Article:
Liturgical/Visual Arts

paper lace bannersPaper Lace Banners for Advent

Many thanks to the members of FPC for cutting our new set of paper-lace banners of the Revised Common Lectionary - Year C.  The paper-lace banners will be hung each week of Advent in worship.  

The patterns were designed and created by Liturgical Artist Ellen Phillips of Black Mountain, N.C. 

Please listen to Faith Beats on Friday, December 10 for a description of the paper-lace banners for this year.

Peace CranesPeace Cranes - a Peace by Piece Art Installation at First Pres

Debuted on Sunday September 19, enjoy the beautiful display of thousands of hand folded (by members of our church) Peace Cranes hanging from the beams in our sanctuary.  Each has handwritten on it a member name and a prayer for them.  It is a stunning display of love and peace for our congregation.

Why origami cranes? Early in 1955, a twelve-year-old girl named Sadako Sasaki developed leukemia as a result of exposure to radiation from the nuclear bomb dropped on her hometown, Hiroshima, at the end of World War II. Visiting her in the hospital, Sadako’s best friend reminded her of the Japanese legend that, if she could fold one thousand cranes, her wish to be made well might be granted.

Stories differ as to whether Sadako was able to finish one thousand cranes before her death in October 1955, or whether her friends completed the task in her memory. Regardless, a statue of Sadako holding a golden crane now stands in the Hiroshima Peace Memorial and, every day, cranes arrive from people all over the world who hope and pray and work for peace. Like Sadako’s cranes, the exact number of First Pres’ cranes is unknown. We estimate it to be more than 3500. Many thanks to all who prayed these three-dimensional prayers and helped create our art installation that can now inspire us all to serve the Prince of Peace.

Note:  This exhibit has been temporarily removed to make space for the Advent Lace Paper Banners.  The cranes will return!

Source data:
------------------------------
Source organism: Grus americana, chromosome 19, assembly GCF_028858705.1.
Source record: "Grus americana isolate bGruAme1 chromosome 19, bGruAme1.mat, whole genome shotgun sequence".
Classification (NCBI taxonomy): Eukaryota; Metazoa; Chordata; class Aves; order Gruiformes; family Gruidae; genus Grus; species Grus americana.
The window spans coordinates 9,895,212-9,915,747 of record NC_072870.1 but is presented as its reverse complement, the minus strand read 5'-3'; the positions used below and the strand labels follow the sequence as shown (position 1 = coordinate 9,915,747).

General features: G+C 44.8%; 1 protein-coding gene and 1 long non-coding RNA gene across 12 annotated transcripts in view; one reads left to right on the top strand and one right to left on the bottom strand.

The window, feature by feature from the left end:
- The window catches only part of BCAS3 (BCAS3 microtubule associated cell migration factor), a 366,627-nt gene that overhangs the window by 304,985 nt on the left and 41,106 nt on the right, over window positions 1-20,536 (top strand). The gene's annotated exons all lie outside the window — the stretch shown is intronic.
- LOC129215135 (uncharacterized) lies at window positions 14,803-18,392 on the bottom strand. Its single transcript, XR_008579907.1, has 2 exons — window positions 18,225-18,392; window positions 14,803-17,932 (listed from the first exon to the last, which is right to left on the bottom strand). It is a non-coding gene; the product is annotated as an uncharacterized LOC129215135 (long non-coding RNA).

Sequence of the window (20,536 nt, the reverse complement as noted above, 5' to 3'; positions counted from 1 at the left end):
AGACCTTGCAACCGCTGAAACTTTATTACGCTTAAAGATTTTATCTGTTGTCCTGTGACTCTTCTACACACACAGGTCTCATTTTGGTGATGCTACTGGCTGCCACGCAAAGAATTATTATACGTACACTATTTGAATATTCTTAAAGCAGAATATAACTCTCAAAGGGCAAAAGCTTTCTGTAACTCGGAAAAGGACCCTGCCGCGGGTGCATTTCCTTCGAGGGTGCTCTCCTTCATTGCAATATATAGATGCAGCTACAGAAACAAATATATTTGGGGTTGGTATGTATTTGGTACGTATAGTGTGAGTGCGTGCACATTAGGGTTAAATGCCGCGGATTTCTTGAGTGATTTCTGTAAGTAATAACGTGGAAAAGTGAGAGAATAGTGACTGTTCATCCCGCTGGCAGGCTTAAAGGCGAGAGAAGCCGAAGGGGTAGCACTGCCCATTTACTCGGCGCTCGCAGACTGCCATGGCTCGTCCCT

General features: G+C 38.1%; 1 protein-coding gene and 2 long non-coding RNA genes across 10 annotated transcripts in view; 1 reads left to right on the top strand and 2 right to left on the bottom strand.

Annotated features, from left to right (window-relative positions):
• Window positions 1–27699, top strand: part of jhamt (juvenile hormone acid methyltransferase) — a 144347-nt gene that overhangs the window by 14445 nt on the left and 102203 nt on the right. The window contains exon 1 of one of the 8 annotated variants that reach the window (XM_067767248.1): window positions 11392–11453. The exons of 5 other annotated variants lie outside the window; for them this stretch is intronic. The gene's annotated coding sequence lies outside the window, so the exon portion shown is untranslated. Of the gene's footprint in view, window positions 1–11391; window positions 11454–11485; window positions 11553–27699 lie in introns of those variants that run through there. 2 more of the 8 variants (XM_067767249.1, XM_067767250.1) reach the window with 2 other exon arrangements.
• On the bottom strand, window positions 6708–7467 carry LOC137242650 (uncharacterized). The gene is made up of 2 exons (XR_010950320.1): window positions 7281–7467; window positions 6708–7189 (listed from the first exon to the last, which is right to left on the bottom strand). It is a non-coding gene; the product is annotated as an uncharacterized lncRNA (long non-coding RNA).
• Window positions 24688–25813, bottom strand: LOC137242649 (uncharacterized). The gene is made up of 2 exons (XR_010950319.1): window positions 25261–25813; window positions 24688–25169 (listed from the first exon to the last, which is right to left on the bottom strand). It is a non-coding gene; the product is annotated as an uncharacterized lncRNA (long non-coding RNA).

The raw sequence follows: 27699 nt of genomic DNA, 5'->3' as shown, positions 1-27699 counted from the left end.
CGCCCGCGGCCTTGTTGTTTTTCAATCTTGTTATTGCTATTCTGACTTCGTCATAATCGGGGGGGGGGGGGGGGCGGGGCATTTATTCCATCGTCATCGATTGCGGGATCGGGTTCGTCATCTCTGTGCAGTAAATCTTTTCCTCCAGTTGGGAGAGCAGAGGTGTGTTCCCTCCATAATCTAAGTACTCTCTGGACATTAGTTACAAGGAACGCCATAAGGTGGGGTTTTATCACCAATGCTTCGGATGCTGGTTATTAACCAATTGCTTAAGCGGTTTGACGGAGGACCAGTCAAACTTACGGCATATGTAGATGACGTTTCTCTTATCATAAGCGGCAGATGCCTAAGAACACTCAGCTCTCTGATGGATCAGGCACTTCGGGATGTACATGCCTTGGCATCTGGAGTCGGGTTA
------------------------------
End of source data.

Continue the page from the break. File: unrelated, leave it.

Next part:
Current Art Exhibit at First Pres:

"Sacred Space - Art as Sanctuary in the Pandemic" by Christina Saj

Finding Sanctuary during the Pandemic

At the start of the pandemic we were all suddenly forced into lockdown. Isolated and bereft of my usual routines, I retreated to my home studio to channel the angst, fear and frustration we were all experiencing. At the beginning of the quarantine, glued to news outlets, barraged by images of the virus, feeling vulnerable and confused and stuck at home, as an artist my response was to start painting.

Born first of nervous creative energy, my practice evolved over the course of a year and a half to what has become The Pandemic Collection: Finding Sanctuary is shown in the Social Hall. This body of work -- now with over 200 pieces that take their shape from the circles on which they are painted. Circles are round, perfect, and continuous. They have a completeness. Circles offer a container in which to build depictions inspired by beauty, but are at the same time ominously reminiscent of the virus. There are so many relationships. There is no precise edge. No beginning and no end. The circular forms also evoke mandalas which can be used to facilitate meditation and provide sacred space. Using circular forms creates a natural window through which to illuminate our collective state of being. For me, the geometry of circles represents the cosmos. Each sphere allowed me to capture a momentary microcosm of the universe. Some days it was but an atom, a microscopic model for the structures of life, other times it felt more cosmic. I take comfort in the fact that it is said that creating mandalas is said to help stabilize and re-order inner life. I think we could all use a little more of constancy right now as we witness the Covid’s daily threat to life as we knew it.